Excerpts from the Foreword: Education in Indonesia is a large, complex, and diverse system. It is the fourth largest education system in the world, behind only China, India, and the United States, and has more than 50 million students, 2.6 million teachers, and 250,000 schools spread across an archipelago of more than 900 inhabited islands. Teaching all these people, young and old, the skills needed to succeed in Indonesia’s rapidly changing economy is a huge challenge. It is only natural that education is a priority for the Government of Indonesia.
The philanthropic sector engaged in strengthening Indonesia’s education system is extremely broad and includes multilateral institutions (such as USAID and the World Bank), social enterprises (such as Sokola), foundations (such as Tanoto Foundation and Djarum Foundation), education technology developers (such as Ruangguru), and corporate social responsibility programs.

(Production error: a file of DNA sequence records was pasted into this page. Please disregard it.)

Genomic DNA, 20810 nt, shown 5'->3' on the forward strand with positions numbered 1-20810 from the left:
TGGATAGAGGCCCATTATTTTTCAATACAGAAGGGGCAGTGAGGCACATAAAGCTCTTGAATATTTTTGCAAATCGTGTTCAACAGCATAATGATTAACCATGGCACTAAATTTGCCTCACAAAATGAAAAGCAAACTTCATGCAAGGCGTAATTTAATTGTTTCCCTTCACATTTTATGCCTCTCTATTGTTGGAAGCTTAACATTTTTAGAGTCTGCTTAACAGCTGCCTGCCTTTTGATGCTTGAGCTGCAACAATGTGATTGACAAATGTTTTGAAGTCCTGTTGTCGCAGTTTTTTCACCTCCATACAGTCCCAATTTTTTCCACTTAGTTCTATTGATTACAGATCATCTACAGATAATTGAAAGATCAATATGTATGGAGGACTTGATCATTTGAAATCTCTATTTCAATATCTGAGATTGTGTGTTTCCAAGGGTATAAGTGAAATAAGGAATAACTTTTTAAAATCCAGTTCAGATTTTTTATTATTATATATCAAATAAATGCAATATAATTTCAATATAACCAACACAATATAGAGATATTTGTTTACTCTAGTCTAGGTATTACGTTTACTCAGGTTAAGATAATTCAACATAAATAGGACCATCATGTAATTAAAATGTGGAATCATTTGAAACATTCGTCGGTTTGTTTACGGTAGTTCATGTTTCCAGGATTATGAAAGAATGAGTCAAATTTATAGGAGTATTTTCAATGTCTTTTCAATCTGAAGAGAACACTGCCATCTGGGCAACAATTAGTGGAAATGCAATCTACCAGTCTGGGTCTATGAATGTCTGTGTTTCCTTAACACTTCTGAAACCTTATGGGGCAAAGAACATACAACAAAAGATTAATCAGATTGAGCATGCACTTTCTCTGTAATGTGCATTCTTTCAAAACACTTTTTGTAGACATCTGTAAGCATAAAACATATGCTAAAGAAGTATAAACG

While their engagement is welcome, philanthropists have raised concerns that these individual efforts alone may not be enough to create meaningful change in an education system as vast as Indonesia’s system. More can be achieved if key stakeholders coordinated their actions more closely and shared their experiences more often.
With this in mind, Asia Philanthropy Circle (APC) has developed this report. Its goal is to understand the current and future challenges facing Indonesia’s education system, to map existing initiatives and their impact, and to identify new opportunities for philanthropists to make a change for the better and to enhance their collaboration.
To read the report in summary or to download the report in Bahasa Indonesia, click here.